Associated article: Historical climate changes and hybridization shaped the evolution of Atlantic Forest spinetails (Aves: Furnariidae)
|How rats invaded the Faroes (3 times)
The Faroe Islands are a North Atlantic archipelago, famed for being a Viking stronghold. However, for the past few centuries the islands have themselves been besieged by one of the world’s greatest invaders: the brown rat. In this episode, Dr Emily Puckett (University of Memphis) and Dr Eyðfinn Magnussen (University of the Faroe Islands) discuss their recent paper looking at the current and historical population genetics of the brown rat. It’s a story that takes us from 18th century shipwrecks right into the modern genomic era.
Genomic analyses reveal three independent introductions of the invasive brown rat (Rattus norvegicus) to the Faroe Islands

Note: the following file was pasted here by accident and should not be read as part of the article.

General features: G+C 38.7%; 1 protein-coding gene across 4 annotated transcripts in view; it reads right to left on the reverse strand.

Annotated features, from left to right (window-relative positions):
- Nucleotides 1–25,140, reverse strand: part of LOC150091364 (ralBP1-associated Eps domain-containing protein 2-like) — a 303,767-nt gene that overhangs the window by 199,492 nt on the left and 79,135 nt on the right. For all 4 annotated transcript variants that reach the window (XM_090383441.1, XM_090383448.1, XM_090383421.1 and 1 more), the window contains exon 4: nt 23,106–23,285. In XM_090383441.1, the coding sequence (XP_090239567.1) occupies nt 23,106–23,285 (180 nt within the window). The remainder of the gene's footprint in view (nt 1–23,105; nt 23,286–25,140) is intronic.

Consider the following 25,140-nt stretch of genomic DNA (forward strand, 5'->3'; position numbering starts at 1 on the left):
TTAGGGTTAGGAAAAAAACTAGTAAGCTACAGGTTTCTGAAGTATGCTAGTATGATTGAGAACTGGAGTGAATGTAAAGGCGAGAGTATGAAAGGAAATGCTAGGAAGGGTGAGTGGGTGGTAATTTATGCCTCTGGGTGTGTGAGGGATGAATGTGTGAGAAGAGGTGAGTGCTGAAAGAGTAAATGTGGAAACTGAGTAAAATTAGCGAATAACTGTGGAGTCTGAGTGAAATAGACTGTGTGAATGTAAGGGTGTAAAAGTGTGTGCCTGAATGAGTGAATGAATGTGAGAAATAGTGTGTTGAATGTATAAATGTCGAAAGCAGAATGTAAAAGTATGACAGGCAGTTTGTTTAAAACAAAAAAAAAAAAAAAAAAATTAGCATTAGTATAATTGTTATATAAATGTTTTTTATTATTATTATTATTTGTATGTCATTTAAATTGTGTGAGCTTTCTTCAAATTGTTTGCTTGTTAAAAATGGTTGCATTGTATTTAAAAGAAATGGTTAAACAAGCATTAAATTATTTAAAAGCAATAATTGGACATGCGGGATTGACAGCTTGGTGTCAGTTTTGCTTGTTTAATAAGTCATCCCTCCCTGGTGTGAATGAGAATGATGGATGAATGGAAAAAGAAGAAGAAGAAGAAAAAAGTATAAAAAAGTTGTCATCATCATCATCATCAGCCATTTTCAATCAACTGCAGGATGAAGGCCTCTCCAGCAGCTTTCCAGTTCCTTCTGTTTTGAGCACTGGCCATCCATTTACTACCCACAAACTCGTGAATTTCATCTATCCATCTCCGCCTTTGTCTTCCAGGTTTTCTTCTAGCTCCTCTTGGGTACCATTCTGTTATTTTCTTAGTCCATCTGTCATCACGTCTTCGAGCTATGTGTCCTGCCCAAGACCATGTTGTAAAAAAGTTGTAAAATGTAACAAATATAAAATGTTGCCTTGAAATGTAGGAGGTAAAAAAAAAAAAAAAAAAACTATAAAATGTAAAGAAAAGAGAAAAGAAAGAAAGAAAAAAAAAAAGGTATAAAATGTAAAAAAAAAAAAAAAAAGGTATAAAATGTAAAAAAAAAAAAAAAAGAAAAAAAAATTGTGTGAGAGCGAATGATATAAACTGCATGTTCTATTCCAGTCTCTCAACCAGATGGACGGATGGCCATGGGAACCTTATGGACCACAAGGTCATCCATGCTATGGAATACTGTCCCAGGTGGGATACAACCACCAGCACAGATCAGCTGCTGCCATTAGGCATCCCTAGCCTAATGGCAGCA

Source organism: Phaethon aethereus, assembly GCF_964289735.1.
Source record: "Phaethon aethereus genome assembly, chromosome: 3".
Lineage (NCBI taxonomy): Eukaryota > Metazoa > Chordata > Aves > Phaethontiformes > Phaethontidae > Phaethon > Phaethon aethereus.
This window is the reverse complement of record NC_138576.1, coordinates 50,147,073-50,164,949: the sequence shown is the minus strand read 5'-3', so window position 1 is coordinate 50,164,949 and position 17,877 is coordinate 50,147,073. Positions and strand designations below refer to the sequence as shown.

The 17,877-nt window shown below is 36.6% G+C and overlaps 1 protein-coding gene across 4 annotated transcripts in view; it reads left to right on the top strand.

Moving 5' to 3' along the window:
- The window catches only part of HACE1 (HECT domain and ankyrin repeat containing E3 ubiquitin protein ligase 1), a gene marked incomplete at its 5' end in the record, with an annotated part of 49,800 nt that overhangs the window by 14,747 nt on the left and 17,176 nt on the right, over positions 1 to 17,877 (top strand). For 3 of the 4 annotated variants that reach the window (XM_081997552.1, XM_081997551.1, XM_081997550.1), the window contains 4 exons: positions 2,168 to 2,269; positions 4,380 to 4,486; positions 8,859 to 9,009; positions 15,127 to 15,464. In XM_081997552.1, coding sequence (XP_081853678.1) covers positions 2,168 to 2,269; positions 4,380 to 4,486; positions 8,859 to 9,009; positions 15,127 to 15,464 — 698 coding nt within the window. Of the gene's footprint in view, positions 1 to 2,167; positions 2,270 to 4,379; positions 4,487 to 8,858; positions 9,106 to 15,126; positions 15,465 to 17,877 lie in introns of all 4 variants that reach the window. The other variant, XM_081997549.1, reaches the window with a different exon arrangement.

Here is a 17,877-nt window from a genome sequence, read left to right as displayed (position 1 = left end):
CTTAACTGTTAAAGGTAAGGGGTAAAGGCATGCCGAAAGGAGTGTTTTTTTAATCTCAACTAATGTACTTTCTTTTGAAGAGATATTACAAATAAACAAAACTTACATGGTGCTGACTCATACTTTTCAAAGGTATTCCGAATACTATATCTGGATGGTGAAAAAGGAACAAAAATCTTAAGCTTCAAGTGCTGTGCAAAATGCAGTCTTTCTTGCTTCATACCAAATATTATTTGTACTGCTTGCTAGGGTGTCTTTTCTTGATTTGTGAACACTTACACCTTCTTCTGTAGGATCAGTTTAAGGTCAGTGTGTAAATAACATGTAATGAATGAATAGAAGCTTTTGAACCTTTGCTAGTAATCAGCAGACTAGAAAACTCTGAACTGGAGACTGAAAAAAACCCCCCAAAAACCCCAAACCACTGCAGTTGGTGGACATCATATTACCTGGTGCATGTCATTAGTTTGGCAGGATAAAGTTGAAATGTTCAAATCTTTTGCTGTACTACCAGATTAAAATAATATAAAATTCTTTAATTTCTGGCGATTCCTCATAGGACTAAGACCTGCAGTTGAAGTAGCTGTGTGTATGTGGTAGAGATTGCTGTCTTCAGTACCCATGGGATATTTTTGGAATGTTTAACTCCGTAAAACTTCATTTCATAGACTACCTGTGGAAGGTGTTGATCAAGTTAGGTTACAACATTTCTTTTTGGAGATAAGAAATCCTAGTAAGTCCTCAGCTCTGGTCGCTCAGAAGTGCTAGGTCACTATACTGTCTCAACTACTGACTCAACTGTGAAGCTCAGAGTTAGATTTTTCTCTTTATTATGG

|How to breed a climate resistant cow
How do you breed a high-production cow fit for a changing world? It’s rare that we discuss the impact of climate change on cattle agriculture, yet it’s important to consider how rising temperatures will impact this important part of the global food chain. In this episode, Prof. Ismo Strandén, Prof. Juha Kantanen and Prof. Michael Bruford discuss a simulation-based approach for identifying optimal breeding strategies. It’s an approach that may help produce a productive yet temperature resilient dairy cow by identifying the best way to mix the desirable genomic traits of both commercial and rare breed stocks.
Associated paper: Genomic selection strategies for breeding adaptation and production in dairy cattle under climate change
|Tips on collaborations and range expansions
Collaboration is an essential aspect of modern science, and the authors featured in today’s episode epitomise this relationship. In our most ambitions interview to date, all four first authors of a recent Heredity paper come together to discuss their work looking at range expansions in the blacktip reef shark (Carcharhinus melanopterus). Their results provide a cautionary tale for researchers interpreting population genetic data, especially when dealing with potential meta-populations.